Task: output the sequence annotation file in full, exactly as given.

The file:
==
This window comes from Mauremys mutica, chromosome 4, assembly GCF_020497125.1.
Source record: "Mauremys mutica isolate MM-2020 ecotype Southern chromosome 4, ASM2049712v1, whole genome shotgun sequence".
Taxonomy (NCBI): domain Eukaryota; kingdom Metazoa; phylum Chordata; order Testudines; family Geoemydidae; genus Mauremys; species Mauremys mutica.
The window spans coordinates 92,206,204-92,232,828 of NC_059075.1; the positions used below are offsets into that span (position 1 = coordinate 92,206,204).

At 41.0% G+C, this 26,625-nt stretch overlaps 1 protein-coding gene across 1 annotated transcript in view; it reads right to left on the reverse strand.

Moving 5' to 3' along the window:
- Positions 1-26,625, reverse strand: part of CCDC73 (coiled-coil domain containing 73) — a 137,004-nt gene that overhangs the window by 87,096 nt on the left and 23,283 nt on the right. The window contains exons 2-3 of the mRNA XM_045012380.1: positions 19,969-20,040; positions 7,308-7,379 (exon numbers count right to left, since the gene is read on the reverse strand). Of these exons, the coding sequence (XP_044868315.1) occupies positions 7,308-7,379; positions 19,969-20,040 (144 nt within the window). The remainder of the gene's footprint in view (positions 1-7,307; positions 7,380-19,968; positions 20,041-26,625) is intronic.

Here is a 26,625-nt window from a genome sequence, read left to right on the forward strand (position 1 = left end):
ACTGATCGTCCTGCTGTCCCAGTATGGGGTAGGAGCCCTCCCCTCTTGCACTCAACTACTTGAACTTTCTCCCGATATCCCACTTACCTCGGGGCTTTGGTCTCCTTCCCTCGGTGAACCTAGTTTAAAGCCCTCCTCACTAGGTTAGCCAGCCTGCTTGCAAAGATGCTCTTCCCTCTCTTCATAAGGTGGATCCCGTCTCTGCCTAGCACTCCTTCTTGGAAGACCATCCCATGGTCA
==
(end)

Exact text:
This window comes from Mauremys mutica, chromosome 4, assembly GCF_020497125.1.
Source record: "Mauremys mutica isolate MM-2020 ecotype Southern chromosome 4, ASM2049712v1, whole genome shotgun sequence".
Taxonomy (NCBI): domain Eukaryota; kingdom Metazoa; phylum Chordata; order Testudines; family Geoemydidae; genus Mauremys; species Mauremys mutica.
The window spans coordinates 92,206,204-92,232,828 of NC_059075.1; the positions used below are offsets into that span (position 1 = coordinate 92,206,204).

At 41.0% G+C, this 26,625-nt stretch overlaps 1 protein-coding gene across 1 annotated transcript in view; it reads right to left on the reverse strand.

Moving 5' to 3' along the window:
- Positions 1-26,625, reverse strand: part of CCDC73 (coiled-coil domain containing 73) — a 137,004-nt gene that overhangs the window by 87,096 nt on the left and 23,283 nt on the right. The window contains exons 2-3 of the mRNA XM_045012380.1: positions 19,969-20,040; positions 7,308-7,379 (exon numbers count right to left, since the gene is read on the reverse strand). Of these exons, the coding sequence (XP_044868315.1) occupies positions 7,308-7,379; positions 19,969-20,040 (144 nt within the window). The remainder of the gene's footprint in view (positions 1-7,307; positions 7,380-19,968; positions 20,041-26,625) is intronic.

Here is a 26,625-nt window from a genome sequence, read left to right on the forward strand (position 1 = left end):
ACTGATCGTCCTGCTGTCCCAGTATGGGGTAGGAGCCCTCCCCTCTTGCACTCAACTACTTGAACTTTCTCCCGATATCCCACTTACCTCGGGGCTTTGGTCTCCTTCCCTCGGTGAACCTAGTTTAAAGCCCTCCTCACTAGGTTAGCCAGCCTGCTTGCAAAGATGCTCTTCCCTCTCTTCATAAGGTGGATCCCGTCTCTGCCTAGCACTCCTTCTTGGAAGACCATCCCATGGTCA